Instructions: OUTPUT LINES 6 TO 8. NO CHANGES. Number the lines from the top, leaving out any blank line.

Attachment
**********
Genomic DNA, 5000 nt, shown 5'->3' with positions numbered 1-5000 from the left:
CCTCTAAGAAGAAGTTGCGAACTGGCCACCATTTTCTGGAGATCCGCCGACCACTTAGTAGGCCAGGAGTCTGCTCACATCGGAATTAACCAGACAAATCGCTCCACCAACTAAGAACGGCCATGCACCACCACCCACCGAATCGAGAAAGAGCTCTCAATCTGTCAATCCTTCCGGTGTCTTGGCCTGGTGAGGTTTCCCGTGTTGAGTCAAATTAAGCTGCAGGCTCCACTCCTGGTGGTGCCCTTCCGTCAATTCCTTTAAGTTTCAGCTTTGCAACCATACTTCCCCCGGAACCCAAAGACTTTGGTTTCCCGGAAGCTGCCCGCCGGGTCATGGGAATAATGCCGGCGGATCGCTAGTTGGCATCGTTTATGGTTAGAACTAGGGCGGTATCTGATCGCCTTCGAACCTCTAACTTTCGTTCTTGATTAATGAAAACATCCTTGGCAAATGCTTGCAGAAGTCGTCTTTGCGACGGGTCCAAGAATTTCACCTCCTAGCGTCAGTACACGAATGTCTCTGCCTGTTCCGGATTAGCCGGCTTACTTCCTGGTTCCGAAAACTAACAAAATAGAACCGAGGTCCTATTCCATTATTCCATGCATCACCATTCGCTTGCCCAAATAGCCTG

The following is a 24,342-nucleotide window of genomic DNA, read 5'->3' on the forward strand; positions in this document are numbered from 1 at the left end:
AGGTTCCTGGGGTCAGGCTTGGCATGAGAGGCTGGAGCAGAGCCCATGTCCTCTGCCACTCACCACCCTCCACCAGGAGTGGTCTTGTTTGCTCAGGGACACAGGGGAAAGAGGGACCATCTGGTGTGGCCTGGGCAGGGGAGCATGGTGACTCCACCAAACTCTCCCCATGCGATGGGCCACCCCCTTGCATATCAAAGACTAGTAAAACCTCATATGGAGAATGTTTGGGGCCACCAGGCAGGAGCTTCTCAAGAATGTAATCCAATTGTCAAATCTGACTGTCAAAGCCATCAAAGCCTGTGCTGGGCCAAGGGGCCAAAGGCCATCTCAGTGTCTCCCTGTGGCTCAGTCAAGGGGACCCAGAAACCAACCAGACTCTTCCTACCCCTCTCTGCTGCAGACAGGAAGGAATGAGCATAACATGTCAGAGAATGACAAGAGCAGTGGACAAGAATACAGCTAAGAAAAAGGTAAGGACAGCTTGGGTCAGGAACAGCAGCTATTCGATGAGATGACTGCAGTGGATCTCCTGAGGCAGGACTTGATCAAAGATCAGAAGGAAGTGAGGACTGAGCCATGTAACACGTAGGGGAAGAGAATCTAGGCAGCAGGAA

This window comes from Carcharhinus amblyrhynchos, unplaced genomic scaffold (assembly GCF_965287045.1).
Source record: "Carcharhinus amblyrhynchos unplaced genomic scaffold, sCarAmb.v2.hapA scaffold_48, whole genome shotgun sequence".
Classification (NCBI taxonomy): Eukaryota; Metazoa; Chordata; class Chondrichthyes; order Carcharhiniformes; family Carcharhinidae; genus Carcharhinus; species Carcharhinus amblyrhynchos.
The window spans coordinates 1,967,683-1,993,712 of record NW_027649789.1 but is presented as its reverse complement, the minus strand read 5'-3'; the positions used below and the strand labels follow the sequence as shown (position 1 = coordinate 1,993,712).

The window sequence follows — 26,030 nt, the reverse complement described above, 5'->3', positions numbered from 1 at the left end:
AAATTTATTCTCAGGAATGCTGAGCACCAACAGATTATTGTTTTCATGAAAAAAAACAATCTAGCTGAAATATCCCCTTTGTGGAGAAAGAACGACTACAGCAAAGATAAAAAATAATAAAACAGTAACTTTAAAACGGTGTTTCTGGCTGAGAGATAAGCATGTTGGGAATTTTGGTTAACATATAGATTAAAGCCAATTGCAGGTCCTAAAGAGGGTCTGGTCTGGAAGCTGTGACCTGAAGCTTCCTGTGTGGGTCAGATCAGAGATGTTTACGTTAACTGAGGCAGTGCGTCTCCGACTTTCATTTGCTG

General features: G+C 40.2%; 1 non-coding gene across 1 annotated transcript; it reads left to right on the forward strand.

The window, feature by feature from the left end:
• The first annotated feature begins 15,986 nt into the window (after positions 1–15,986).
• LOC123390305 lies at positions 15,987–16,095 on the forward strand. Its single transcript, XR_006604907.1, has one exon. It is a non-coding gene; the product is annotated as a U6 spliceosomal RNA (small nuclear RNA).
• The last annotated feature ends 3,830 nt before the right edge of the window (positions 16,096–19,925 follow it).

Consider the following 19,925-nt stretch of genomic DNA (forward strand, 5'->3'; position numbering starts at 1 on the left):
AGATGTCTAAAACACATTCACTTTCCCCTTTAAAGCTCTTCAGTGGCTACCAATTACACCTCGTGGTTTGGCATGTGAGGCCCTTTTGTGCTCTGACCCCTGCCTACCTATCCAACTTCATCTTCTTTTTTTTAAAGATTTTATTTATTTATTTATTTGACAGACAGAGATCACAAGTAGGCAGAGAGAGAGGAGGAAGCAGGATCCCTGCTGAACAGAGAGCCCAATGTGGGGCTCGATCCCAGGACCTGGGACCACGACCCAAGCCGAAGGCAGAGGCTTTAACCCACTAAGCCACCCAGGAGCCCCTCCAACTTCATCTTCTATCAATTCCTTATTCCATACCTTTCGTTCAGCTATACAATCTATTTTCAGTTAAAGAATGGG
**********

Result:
Source record: "Carcharhinus amblyrhynchos unplaced genomic scaffold, sCarAmb.v2.hapA scaffold_48, whole genome shotgun sequence".
Classification (NCBI taxonomy): Eukaryota; Metazoa; Chordata; class Chondrichthyes; order Carcharhiniformes; family Carcharhinidae; genus Carcharhinus; species Carcharhinus amblyrhynchos.
The window spans coordinates 1,967,683-1,993,712 of record NW_027649789.1 but is presented as its reverse complement, the minus strand read 5'-3'; the positions used below and the strand labels follow the sequence as shown (position 1 = coordinate 1,993,712).